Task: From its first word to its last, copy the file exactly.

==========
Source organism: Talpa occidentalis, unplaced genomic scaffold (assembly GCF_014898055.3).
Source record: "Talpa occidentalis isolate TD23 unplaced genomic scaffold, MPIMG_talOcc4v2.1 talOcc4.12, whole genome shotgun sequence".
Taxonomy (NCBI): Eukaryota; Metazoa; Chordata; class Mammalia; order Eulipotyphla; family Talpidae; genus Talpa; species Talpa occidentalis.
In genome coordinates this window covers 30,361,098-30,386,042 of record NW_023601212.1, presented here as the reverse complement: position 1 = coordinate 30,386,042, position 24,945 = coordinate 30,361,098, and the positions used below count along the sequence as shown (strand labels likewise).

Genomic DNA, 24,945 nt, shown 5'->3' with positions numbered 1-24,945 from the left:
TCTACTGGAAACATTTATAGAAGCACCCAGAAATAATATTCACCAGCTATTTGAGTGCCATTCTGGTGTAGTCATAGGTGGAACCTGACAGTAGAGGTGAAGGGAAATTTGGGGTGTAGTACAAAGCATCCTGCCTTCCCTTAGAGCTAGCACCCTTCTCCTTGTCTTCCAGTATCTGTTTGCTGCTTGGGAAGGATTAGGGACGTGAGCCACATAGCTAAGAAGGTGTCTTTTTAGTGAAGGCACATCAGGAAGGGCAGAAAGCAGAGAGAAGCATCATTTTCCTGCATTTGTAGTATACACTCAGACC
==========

Source organism: Talpa occidentalis, unplaced genomic scaffold (assembly GCF_014898055.3).
Source record: "Talpa occidentalis isolate TD23 unplaced genomic scaffold, MPIMG_talOcc4v2.1 talOcc4.12, whole genome shotgun sequence".
Taxonomy (NCBI): Eukaryota; Metazoa; Chordata; class Mammalia; order Eulipotyphla; family Talpidae; genus Talpa; species Talpa occidentalis.
In genome coordinates this window covers 30,361,098-30,386,042 of record NW_023601212.1, presented here as the reverse complement: position 1 = coordinate 30,386,042, position 24,945 = coordinate 30,361,098, and the positions used below count along the sequence as shown (strand labels likewise).

Genomic DNA, 24,945 nt, shown 5'->3' with positions numbered 1-24,945 from the left:
TCTACTGGAAACATTTATAGAAGCACCCAGAAATAATATTCACCAGCTATTTGAGTGCCATTCTGGTGTAGTCATAGGTGGAACCTGACAGTAGAGGTGAAGGGAAATTTGGGGTGTAGTACAAAGCATCCTGCCTTCCCTTAGAGCTAGCACCCTTCTCCTTGTCTTCCAGTATCTGTTTGCTGCTTGGGAAGGATTAGGGACGTGAGCCACATAGCTAAGAAGGTGTCTTTTTAGTGAAGGCACATCAGGAAGGGCAGAAAGCAGAGAGAAGCATCATTTTCCTGCATTTGTAGTATACACTCAGACC